Dôra Maurer was born in 1937 and still seems to be going strong. She is Hungarian but as she pointed out there is no need to characterise works on the basis of their nationality.
In fact her work is part of the story of international modernism and much of it can be seen as conceptually based. This may sounds chilly but there is an underlying warmth which makes it very appealing. It is systemic but the systems are simple and mostly easy to work out.
In 1971, not long after the events of May 1968, she and her husband both made work about paving stones. He lay down underneath a pile but she embraced the stone and wrapped and cradled it. A lot of her work is based on games of perspective, in which she used her body as the yardstick. In Parallel Lines she and a friend raced down the outside corridor of two facing apartment blocks. The geometry is gently skewed by the fact that they don’t quite pass at the middle point.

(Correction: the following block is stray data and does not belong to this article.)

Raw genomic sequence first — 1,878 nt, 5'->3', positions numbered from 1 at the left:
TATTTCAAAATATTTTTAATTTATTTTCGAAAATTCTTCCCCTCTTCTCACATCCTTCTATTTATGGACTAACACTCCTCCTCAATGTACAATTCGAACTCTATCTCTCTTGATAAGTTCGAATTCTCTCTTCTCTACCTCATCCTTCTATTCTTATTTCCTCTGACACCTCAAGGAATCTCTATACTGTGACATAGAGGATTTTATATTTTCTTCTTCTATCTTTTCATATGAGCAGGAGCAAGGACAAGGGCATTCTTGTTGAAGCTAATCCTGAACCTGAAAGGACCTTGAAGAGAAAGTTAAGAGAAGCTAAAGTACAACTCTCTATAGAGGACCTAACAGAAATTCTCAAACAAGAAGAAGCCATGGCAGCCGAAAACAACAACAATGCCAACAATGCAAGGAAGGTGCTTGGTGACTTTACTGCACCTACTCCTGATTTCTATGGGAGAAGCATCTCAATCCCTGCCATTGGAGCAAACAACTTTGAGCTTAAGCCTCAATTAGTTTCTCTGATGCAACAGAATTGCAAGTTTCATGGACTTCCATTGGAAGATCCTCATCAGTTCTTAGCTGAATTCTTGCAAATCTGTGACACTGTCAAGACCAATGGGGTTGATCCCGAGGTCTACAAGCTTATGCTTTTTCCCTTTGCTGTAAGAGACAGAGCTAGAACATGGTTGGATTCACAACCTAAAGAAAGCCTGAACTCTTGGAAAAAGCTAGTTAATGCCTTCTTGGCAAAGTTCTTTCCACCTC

She told an interviewer that she liked to live and work at the same time. This might be more of an achievement than it seems at first. Certainly I got progressively more engrossed by the mixture.
Dôra Maurer is at Tate Modern until 7 July 2020.